The Florida Department of Education says the state is experiencing a critical teacher shortage. Meanwhile, school districts across Florida continue to struggle to fill teacher positions.
A Sarasota lawmaker is proposing to make it easier for retired teachers to get back in the classroom.
Democratic state representative Margaret Good wants to loosen rules on state benefits when it comes to educators.
Her bill would allow retired educators to immediately fill substitute teacher positions. Right now, retirees cannot be re-hired by any agency in the state retirement system for six months after they retire without risking their benefits.
That includes working as a substitute teacher.
"But in my mind it’s really a stop gap measure,” said Good. “We need to focus on teacher recruitment and teacher retention to create a long term solution to these vacancies."
According to the Florida Education Association, there are currently more than 2,000 open teacher jobs across the state's 67 school districts.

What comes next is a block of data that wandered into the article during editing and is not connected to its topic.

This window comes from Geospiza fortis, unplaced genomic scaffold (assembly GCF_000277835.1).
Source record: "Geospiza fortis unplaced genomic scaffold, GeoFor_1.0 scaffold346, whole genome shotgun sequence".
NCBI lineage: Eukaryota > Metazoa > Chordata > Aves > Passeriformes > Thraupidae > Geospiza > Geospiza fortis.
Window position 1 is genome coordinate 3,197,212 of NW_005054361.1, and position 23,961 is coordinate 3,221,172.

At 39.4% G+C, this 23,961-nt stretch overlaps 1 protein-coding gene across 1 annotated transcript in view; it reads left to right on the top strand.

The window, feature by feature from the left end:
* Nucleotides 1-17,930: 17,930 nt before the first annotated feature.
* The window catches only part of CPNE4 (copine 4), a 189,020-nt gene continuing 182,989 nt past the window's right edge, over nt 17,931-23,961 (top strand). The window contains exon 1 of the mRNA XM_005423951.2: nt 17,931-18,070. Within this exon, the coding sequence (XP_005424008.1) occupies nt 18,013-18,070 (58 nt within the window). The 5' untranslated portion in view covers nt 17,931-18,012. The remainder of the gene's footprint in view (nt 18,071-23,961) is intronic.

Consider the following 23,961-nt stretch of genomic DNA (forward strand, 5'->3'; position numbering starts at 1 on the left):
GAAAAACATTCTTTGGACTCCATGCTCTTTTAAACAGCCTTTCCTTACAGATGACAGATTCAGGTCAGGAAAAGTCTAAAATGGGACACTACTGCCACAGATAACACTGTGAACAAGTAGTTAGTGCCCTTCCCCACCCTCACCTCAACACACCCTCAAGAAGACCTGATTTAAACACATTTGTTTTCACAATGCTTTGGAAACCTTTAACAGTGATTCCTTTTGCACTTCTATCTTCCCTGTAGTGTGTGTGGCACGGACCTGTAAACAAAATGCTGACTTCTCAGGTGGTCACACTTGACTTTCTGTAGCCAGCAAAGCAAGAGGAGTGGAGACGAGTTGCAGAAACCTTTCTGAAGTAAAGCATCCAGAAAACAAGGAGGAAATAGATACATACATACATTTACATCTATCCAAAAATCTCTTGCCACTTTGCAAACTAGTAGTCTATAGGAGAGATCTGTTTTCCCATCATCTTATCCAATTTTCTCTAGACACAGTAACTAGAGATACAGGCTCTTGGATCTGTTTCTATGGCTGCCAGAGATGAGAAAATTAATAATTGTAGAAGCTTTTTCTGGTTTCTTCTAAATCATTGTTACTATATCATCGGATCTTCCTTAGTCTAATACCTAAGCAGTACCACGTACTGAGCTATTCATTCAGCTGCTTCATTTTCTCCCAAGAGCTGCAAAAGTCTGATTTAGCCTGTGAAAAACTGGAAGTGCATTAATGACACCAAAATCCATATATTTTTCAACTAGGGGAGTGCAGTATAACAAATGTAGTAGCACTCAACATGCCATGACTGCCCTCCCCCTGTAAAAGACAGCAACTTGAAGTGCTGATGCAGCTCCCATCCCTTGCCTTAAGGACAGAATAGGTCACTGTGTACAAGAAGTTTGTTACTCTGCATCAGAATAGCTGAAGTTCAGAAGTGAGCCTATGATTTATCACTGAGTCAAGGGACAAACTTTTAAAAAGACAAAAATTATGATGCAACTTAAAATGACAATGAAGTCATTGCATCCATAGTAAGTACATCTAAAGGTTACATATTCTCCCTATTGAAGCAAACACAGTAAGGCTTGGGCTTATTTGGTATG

The nation's 4th largest school system needs educators in all subjects but the biggest deficit is in math and science.
"Everyone talks about STEM and how important STEM education is in our society,” said Good. “And to not have a good pool of science teachers to pull from is ultimately hurting our students and hurting our economy."
So far, the bill has no Senate companion, but Good says she feels confident one will be introduced. The new state legislative session begins March 5th.
The ongoing teacher shortage is on the agenda of the Florida Board of Education, which meets Wednesday.